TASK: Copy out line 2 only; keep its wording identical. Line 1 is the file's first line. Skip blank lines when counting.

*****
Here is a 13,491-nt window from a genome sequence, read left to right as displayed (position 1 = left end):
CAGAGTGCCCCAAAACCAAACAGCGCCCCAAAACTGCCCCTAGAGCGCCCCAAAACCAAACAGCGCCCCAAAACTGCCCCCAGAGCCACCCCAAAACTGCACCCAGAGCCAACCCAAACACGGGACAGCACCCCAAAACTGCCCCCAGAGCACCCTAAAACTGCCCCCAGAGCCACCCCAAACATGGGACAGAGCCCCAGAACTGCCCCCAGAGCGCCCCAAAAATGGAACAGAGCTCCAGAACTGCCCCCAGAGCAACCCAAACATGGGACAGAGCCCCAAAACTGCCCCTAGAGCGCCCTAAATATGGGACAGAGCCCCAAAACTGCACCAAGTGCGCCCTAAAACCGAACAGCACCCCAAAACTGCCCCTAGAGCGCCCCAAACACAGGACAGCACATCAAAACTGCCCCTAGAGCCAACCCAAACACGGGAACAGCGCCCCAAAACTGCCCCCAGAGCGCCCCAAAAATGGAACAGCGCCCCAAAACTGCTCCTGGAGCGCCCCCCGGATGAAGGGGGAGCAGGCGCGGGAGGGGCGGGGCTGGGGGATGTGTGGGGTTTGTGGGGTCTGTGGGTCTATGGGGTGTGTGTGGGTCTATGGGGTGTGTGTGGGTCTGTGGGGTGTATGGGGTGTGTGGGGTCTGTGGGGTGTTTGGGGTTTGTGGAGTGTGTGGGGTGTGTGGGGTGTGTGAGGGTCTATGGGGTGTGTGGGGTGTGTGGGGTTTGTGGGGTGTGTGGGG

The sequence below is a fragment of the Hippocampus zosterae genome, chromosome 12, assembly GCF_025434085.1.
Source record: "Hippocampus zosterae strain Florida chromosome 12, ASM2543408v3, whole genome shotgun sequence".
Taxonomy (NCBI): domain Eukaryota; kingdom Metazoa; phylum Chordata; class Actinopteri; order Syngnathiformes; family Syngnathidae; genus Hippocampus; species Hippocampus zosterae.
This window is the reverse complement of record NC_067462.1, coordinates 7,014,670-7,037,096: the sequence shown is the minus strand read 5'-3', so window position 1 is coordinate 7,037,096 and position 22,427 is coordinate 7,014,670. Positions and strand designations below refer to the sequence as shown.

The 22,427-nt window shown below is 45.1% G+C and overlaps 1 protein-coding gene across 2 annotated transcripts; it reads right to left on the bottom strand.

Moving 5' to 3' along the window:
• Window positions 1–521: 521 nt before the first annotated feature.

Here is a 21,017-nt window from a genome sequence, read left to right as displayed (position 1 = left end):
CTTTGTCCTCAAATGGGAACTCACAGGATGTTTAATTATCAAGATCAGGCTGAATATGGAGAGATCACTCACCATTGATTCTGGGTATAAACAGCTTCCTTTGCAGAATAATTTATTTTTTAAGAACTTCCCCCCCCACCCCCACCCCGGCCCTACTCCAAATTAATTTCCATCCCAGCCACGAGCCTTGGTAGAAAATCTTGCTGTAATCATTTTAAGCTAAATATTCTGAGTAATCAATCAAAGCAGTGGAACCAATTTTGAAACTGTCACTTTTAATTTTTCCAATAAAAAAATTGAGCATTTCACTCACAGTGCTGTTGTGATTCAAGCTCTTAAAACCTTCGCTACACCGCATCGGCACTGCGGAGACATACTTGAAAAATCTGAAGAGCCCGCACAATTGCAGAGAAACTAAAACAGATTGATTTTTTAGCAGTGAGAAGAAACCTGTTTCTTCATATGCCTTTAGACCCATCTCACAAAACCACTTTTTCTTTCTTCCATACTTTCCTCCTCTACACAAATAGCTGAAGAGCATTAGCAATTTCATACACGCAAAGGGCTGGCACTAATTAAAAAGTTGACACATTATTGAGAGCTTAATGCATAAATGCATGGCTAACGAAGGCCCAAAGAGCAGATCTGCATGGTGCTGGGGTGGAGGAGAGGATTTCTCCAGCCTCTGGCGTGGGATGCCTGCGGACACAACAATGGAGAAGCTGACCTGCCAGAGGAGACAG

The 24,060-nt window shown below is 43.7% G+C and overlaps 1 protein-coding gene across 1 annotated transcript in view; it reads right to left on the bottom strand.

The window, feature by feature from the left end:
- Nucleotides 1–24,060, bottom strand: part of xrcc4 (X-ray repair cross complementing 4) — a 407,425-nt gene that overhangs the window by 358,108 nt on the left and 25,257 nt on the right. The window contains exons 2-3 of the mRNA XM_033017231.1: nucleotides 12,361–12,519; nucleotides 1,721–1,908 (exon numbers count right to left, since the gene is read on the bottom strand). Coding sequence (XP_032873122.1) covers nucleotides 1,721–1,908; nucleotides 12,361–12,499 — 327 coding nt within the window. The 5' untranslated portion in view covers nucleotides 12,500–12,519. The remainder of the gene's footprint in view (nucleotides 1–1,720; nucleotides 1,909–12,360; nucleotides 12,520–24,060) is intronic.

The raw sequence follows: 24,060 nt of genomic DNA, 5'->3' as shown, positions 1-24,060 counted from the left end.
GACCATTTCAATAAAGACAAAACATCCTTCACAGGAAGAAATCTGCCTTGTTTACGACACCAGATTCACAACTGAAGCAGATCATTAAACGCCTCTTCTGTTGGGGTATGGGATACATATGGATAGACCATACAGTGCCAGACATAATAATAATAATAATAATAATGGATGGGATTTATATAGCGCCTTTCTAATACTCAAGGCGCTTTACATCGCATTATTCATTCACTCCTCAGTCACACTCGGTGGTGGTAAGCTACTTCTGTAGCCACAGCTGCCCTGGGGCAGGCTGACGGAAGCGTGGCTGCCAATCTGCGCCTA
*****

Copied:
CAGAGTGCCCCAAAACCAAACAGCGCCCCAAAACTGCCCCTAGAGCGCCCCAAAACCAAACAGCGCCCCAAAACTGCCCCCAGAGCCACCCCAAAACTGCACCCAGAGCCAACCCAAACACGGGACAGCACCCCAAAACTGCCCCCAGAGCACCCTAAAACTGCCCCCAGAGCCACCCCAAACATGGGACAGAGCCCCAGAACTGCCCCCAGAGCGCCCCAAAAATGGAACAGAGCTCCAGAACTGCCCCCAGAGCAACCCAAACATGGGACAGAGCCCCAAAACTGCCCCTAGAGCGCCCTAAATATGGGACAGAGCCCCAAAACTGCACCAAGTGCGCCCTAAAACCGAACAGCACCCCAAAACTGCCCCTAGAGCGCCCCAAACACAGGACAGCACATCAAAACTGCCCCTAGAGCCAACCCAAACACGGGAACAGCGCCCCAAAACTGCCCCCAGAGCGCCCCAAAAATGGAACAGCGCCCCAAAACTGCTCCTGGAGCGCCCCCCGGATGAAGGGGGAGCAGGCGCGGGAGGGGCGGGGCTGGGGGATGTGTGGGGTTTGTGGGGTCTGTGGGTCTATGGGGTGTGTGTGGGTCTATGGGGTGTGTGTGGGTCTGTGGGGTGTATGGGGTGTGTGGGGTCTGTGGGGTGTTTGGGGTTTGTGGAGTGTGTGGGGTGTGTGGGGTGTGTGAGGGTCTATGGGGTGTGTGGGGTGTGTGGGGTTTGTGGGGTGTGTGGGG